But China does not only pay homage to its martyrs, it fast-track builds tens of ‘model’ villages along the border in order to literarily bring lakhs of tourists, at a time India lives under an antiquated Inner Line Permit system.
India needs to satisfy the basic aspirations of the local population and give them the freedom to develop according to their own genius. This is something China may be unable to do.
In connection with the local population’s aspiration, an important Summit was recently held in Gangtok. Though Sikkim is today stable, large sections of the society feel that they have been victim to historical injustices in the past.
After the merger in 1975, some communities were excluded from the tribal status. The Summit demanded that all communities having a Sikkim Subject’s Card should be given ‘tribal’ status and the State be declared a tribal State, like other North-Eastern States where only the tribals occupy the Assembly seats and governance is kept in the hands of indigenous people.
The two-day summit was organised by the EIECOS (Eleven indigenous ethnic communities of Sikkim), a formerly registered association, the Sikkim Commission for Backward Classes and the Social Justice Empowerment and Welfare Department.
Three years after the State joined India in a quasi-unanimous referendum, some communities were unfortunately left out when Scheduled Tribe recognition was granted to others.
According to IANS, during the Summit, Pawan Chamling made “a strong pitch for granting of Scheduled Tribe status …an issue which has been lying unresolved for over 40 years.”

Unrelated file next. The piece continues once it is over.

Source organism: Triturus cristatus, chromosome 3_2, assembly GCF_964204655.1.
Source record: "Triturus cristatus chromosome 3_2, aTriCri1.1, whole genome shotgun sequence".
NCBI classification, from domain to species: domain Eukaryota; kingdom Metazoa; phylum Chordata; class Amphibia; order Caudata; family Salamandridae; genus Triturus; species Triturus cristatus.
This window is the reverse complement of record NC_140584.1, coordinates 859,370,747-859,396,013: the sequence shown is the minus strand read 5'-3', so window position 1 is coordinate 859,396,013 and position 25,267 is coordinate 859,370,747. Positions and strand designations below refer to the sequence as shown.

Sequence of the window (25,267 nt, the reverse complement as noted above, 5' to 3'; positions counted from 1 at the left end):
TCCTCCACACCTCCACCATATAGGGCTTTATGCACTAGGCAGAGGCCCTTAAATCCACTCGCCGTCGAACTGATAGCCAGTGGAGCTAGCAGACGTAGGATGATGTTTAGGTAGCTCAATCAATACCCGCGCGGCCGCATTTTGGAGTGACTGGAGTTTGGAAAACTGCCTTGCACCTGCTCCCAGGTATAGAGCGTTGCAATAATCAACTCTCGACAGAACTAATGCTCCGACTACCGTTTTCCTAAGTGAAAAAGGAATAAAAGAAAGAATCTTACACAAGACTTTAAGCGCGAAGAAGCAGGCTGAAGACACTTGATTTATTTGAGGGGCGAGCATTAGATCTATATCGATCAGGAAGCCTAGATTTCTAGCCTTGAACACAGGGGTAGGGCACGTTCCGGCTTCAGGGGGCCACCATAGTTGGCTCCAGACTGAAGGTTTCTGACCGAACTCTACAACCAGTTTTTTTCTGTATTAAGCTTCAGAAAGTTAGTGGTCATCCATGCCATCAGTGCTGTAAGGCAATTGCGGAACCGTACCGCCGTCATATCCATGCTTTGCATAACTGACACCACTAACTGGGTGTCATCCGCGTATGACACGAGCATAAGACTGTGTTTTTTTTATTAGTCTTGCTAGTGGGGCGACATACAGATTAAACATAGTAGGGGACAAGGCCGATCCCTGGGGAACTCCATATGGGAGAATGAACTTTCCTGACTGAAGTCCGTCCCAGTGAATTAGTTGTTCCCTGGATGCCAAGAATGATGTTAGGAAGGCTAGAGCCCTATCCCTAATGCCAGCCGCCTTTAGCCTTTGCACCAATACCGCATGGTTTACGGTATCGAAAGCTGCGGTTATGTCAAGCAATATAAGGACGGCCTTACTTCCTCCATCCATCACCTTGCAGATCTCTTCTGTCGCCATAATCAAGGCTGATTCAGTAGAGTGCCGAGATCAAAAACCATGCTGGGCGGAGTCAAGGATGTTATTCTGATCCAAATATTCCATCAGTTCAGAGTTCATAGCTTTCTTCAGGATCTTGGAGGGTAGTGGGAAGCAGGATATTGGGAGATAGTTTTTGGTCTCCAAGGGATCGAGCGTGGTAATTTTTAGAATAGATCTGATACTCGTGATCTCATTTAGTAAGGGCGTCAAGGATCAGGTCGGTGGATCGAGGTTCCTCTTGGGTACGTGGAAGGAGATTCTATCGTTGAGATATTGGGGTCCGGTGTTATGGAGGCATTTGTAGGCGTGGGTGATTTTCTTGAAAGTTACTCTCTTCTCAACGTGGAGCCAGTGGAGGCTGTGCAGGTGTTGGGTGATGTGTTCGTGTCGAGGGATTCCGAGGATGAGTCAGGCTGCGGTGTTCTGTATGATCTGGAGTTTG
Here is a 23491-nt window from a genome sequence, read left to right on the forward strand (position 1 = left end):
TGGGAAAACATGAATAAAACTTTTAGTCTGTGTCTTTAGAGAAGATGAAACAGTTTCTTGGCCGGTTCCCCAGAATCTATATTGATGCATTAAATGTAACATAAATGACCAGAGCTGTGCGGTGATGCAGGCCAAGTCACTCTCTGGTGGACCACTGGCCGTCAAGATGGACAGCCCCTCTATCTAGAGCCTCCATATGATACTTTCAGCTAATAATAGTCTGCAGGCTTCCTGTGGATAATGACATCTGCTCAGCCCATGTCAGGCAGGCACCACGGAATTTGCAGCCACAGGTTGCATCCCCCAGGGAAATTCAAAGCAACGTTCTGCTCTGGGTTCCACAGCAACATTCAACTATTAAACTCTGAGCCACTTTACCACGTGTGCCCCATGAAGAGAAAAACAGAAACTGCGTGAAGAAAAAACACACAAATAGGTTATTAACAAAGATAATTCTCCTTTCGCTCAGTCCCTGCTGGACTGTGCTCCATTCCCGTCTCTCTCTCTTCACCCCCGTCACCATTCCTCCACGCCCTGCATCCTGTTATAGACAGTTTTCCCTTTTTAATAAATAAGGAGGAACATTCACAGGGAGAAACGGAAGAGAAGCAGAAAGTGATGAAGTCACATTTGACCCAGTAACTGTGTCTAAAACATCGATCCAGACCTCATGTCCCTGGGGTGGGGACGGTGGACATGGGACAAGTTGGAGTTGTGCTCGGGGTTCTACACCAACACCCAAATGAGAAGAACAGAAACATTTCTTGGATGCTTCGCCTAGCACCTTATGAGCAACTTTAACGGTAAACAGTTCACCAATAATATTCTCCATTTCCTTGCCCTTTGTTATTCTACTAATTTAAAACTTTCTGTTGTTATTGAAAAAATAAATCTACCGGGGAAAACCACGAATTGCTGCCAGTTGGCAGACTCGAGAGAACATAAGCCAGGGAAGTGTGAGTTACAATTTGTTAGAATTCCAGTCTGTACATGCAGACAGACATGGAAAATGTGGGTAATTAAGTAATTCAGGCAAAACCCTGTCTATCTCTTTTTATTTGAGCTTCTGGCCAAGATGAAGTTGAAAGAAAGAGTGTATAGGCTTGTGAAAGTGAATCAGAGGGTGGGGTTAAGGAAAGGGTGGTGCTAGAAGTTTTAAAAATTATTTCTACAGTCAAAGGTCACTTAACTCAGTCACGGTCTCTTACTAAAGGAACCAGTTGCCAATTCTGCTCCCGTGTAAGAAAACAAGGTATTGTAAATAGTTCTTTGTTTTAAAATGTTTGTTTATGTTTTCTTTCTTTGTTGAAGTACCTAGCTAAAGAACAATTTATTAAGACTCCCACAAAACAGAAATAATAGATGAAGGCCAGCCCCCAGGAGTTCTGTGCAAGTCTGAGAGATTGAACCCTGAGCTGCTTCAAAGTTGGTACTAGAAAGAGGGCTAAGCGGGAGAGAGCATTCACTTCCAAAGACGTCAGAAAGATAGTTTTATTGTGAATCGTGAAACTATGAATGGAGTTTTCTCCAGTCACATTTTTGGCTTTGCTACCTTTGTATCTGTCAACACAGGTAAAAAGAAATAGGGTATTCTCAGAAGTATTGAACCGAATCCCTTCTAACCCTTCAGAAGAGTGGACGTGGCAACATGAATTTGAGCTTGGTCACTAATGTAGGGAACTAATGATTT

While inaugurating the Sikkim Summit for Tribal Status 2018, Chamling said: “We embraced India as a country on the condition of never compromising our uniqueness as Sikkimese people protected by the Indian Constitution.”
With fast developments taking place on India’s borders and the arrival of a railway line in Yatung in Chumbi Valley, the pressure is going to greatly increase for the local population to remain steadfast, a small gesture such as granting Tribal status to Sikkim, would go a long way to make the people of Sikkim ‘happier’ and, therefore, more prepared to support the defence of India’s borders. This is also valid for other Himalayan States which too have their long-pending demands, which are often ignored by Big Brother in Delhi. It is true for Ladakh, for Arunachal Pradesh, but for Himachal and Uttarakhand too.
The Himalayan people may not represent a large or politically influential section of the population, but India’s security depends on them.